Better Place continues to meet its timetable for Israel and Denmark launch plans for the end of 2011 when the first Renault switchable battery electric cars hit the road. Better Place also will continue to execute against its strategy of early deployment projects in Australia and select North American markets a few months after the Israel and Denmark launches as planned.

Additionally, the company’s R&D team is currently testing each element of the Better Place solution in real-life scenarios around the world in a multi-phase cycle, beginning with the company’s managed EV network in Denmark, which began last December, and a Tokyo electric taxi project with battery switch station, which kicks off in April this year. These and other development milestones lead up to full-scale trials in the second half of 2010 and commercial launch in 2011.

The transaction is subject to approval by antitrust regulators and other customary closing conditions and is expected to close in the first quarter of 2010.

Today marks the end of an extensive process with the outcome being a decision by one of the world’s largest, most conservative banks, HSBC, to take the validating step of investing in a private company intent on bringing innovation to the trillion-dollar automotive and energy industries. The strong investment commitment and global relationships that HSBC, Morgan Stanley Investment Management and Lazard Asset Management bring to the table combined with the continuing confidence from our original investors enables us to scale up globally and execute against our plan.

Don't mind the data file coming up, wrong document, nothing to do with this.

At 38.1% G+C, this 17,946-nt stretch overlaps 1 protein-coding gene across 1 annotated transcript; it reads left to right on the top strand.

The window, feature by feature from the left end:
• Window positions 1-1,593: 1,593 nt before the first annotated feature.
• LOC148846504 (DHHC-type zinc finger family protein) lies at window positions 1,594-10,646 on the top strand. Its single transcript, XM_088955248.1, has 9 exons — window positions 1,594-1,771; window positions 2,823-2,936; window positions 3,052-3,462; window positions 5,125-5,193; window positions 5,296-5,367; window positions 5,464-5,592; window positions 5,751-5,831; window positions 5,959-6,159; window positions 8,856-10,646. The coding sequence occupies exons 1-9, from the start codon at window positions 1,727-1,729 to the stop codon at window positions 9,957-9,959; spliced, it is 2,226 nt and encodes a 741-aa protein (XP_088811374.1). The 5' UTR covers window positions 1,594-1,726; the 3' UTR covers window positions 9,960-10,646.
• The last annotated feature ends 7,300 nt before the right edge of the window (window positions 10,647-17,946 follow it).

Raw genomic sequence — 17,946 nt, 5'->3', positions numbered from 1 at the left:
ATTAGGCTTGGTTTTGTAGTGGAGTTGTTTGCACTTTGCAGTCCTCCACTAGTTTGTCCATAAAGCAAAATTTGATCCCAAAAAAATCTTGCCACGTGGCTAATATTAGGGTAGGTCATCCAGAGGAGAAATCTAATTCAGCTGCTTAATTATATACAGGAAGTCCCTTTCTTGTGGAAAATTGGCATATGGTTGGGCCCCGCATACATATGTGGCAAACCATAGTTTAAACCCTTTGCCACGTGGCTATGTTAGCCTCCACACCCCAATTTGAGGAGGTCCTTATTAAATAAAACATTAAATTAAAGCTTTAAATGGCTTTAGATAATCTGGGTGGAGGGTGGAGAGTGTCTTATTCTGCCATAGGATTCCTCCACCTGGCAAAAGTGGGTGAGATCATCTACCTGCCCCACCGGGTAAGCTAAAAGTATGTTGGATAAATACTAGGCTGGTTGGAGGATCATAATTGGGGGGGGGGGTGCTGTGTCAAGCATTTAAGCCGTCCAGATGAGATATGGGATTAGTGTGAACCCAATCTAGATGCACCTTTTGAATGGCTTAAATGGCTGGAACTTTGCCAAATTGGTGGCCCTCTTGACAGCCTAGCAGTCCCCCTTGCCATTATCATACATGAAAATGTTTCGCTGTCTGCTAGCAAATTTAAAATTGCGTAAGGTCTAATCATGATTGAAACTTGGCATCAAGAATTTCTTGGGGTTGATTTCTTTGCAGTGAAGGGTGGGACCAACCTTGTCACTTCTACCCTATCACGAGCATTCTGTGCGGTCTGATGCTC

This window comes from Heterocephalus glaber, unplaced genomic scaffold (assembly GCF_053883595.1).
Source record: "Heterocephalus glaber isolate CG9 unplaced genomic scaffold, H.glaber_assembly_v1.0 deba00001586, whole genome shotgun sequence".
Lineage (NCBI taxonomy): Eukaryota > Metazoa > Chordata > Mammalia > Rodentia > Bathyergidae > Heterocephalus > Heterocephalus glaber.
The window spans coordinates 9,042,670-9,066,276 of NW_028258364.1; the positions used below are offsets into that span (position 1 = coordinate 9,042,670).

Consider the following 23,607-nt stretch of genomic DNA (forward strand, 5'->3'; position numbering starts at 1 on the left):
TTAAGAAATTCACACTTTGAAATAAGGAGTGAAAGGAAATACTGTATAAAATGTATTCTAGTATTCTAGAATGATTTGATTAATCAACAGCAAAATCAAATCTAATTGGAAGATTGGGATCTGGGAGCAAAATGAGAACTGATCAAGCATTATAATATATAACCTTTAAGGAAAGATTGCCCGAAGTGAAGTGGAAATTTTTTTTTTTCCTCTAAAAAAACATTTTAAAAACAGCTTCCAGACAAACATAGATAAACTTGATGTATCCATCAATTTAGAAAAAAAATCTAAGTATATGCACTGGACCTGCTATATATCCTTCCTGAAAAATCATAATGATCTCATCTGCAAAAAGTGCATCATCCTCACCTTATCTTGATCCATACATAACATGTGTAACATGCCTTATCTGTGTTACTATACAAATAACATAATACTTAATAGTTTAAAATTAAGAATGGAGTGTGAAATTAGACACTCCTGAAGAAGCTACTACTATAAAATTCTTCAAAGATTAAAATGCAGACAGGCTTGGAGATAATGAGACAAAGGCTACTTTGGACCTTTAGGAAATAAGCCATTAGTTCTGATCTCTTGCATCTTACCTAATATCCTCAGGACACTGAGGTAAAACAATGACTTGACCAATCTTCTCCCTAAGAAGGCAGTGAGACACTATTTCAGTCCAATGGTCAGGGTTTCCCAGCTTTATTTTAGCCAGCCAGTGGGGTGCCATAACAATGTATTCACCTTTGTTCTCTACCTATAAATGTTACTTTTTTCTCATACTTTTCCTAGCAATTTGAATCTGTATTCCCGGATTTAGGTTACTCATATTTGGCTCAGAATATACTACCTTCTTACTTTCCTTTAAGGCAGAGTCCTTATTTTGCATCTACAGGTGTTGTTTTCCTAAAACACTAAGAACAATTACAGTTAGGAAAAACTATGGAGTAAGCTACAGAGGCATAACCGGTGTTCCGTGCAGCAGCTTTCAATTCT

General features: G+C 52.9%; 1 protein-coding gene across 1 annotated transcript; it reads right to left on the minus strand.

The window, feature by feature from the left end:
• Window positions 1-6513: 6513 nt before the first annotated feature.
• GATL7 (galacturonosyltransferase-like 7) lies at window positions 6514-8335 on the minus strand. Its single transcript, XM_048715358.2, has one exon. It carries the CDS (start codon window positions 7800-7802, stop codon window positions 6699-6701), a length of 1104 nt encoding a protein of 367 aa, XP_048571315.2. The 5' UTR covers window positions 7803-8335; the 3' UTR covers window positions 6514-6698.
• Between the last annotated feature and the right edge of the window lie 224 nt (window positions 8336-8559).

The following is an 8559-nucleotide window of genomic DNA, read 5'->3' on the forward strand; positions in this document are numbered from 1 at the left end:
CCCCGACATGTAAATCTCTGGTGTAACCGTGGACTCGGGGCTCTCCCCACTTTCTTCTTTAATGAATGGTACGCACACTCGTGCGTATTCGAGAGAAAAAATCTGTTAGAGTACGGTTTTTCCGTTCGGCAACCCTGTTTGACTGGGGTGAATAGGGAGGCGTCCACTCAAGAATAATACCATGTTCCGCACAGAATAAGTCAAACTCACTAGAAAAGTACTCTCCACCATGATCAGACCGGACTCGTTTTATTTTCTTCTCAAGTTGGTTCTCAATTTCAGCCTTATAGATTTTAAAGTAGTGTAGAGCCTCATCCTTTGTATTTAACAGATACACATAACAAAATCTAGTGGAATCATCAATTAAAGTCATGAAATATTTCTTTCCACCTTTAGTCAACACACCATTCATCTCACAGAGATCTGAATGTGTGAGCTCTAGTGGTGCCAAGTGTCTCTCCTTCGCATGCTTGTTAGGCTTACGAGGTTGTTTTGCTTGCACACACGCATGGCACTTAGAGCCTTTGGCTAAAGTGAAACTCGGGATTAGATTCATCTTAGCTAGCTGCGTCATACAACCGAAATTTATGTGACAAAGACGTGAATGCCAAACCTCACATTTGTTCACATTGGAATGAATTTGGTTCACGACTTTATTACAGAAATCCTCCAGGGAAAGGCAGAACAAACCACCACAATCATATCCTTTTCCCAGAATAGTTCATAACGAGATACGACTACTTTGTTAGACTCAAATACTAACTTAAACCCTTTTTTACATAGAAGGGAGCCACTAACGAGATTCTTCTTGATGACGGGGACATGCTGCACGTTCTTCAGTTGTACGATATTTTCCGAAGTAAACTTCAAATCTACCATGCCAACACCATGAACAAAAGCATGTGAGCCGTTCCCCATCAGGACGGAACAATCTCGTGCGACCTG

—Shai Agassi, Better Place Founder and CEO



I have few doubts that BB will work in Israel. If Denmark follows - away we go.


BP, not BB for Better Place.

Account Deleted

So far I have been skeptical of using battery swapping stations for EVs as a means of charging EVs on the road but it is impressive to read that the Better Place station can swap a battery in just 2 minutes. They swap a 24 kWh battery so this compares to fast charging an EV at 720 kW (=(60/2)*24). This is a lot faster than the 50 kW level III fast chargers that are planned for EVs in the next decade. The PB swapping stations will be in action in just 18 months from now. I very much doubt that 720 kW charging will be possible within 2020 for ordinary EVs. You will need very efficient batteries and power electronics to make that possible without creating too much heat during the charging. In other words, these stations can do something now that is not possible with fast chargers at least until 2020.